Background: The incoming disease-modifying therapies against Alzheimer’s disease (AD)
require reliable diagnostic markers to correctly enroll patients all over the world. CSF AD biomarkers,
namely amyloid-β 42 (Aβ42), total tau (t-tau), and tau phosphorylated at threonine 181 (p-tau181),
showed good diagnostic accuracy in detecting AD pathology, but their real usefulness in daily clinical
practice is still a matter of debate. Therefore, further validation in complex clinical settings, that is patients
with different types of dementia, is needed to uphold their future worldwide adoption.
Methods: We measured CSF AD biomarkers’ concentrations in a sample of 526 patients with a clinical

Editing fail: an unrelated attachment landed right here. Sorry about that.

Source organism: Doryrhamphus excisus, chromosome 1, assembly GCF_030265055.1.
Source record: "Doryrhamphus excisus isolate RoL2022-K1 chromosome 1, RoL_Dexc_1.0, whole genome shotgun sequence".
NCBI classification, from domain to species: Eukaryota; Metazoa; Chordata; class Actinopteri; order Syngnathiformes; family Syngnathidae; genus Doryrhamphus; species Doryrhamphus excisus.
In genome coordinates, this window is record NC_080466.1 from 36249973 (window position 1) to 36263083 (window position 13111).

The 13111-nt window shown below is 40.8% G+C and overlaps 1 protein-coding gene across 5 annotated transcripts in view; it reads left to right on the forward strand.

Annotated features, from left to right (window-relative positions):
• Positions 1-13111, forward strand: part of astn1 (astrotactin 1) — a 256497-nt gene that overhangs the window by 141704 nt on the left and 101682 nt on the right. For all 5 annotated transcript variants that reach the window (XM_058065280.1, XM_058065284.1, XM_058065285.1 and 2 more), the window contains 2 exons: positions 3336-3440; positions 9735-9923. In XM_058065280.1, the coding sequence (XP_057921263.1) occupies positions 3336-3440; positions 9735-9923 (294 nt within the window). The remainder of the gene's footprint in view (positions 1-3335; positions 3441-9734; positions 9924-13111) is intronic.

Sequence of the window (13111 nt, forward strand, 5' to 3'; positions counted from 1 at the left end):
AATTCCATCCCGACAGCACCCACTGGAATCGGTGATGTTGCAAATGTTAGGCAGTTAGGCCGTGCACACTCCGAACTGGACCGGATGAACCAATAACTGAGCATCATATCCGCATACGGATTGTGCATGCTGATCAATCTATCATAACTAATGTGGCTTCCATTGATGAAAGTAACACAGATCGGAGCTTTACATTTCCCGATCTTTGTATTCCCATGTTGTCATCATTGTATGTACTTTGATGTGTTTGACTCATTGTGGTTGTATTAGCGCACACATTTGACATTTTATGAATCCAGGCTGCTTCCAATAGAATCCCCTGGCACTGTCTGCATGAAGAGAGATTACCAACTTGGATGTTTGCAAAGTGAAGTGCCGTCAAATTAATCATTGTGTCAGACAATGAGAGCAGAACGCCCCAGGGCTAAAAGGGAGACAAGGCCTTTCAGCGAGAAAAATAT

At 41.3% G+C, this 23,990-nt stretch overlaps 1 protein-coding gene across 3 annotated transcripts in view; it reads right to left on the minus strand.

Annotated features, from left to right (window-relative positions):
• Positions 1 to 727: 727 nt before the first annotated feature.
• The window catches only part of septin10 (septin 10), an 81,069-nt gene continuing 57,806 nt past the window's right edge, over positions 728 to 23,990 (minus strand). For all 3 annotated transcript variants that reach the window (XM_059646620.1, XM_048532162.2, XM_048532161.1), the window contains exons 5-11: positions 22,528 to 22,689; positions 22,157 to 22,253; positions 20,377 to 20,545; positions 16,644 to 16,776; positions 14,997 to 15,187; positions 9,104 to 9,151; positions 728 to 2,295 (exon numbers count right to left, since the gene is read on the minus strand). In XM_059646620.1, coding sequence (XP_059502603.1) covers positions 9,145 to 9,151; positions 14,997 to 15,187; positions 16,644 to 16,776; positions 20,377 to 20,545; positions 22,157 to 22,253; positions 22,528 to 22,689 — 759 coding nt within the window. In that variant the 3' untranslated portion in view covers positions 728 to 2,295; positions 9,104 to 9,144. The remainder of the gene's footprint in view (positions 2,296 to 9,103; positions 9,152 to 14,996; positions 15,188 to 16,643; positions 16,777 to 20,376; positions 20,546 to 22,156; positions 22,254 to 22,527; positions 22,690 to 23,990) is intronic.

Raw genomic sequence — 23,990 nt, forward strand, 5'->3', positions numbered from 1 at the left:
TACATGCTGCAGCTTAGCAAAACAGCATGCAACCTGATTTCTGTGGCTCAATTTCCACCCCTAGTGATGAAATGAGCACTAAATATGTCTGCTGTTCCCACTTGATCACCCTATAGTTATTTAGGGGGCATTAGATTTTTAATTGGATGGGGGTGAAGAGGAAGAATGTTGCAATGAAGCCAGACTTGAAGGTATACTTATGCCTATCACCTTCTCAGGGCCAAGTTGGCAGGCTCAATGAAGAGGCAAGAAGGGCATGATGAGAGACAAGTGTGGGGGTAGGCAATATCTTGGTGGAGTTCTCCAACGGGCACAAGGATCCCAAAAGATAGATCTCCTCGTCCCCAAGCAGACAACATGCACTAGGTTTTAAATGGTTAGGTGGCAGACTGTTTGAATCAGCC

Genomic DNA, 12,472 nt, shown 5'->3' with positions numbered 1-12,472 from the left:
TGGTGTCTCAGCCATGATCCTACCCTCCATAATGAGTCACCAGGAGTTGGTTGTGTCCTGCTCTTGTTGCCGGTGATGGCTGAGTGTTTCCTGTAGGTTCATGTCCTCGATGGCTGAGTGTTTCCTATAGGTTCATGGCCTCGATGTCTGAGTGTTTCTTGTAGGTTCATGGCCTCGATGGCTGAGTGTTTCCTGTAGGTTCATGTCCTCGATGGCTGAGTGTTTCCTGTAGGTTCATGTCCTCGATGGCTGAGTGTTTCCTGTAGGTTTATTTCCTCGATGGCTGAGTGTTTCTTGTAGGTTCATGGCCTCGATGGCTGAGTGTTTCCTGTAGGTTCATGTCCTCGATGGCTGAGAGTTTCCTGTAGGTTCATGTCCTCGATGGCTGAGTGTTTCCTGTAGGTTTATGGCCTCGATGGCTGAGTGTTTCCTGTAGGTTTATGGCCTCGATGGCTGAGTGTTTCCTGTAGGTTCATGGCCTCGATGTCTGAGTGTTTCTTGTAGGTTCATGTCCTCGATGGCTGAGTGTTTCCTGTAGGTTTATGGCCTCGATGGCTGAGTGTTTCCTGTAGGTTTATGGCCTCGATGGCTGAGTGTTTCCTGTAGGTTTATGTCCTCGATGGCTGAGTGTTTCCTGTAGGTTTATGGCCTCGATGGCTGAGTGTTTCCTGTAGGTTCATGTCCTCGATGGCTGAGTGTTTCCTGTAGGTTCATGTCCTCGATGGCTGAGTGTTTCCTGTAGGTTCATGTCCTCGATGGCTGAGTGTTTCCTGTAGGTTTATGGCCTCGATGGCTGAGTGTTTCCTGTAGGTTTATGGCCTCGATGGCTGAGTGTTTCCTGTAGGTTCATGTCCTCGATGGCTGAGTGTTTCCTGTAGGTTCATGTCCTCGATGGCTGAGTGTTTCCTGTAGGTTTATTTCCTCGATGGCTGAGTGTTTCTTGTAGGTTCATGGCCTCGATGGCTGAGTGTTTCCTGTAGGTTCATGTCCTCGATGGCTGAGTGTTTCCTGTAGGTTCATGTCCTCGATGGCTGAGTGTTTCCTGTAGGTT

diagnosis of dementia (277 with AD and 249 with Other Type of Dementia, OTD). Brain FDG-PET was
also considered in a subsample of 54 patients with a mismatch between the clinical diagnosis and the
Results: A p-tau181/Aβ42 ratio higher than 0.13 showed the best diagnostic performance in differentiating
AD from OTD (86% accuracy index, 74% sensitivity, 81% specificity). In cases with a mismatch
between clinical diagnosis and CSF findings, brain FDG-PET partially agreed with the p-tau181/Aβ42
ratio, thus determining an increase in CSF accuracy.
Conclusion: The p-tau181/Aβ42 ratio alone might reliably detect AD pathology in heterogeneous samples
of patients suffering from different types of dementia. It might constitute a simple, cost-effective
and reproducible in vivo proxy of AD suitable to be adopted worldwide not only in daily clinical practice
but also in future experimental trials, to avoid the enrolment of misdiagnosed AD patients.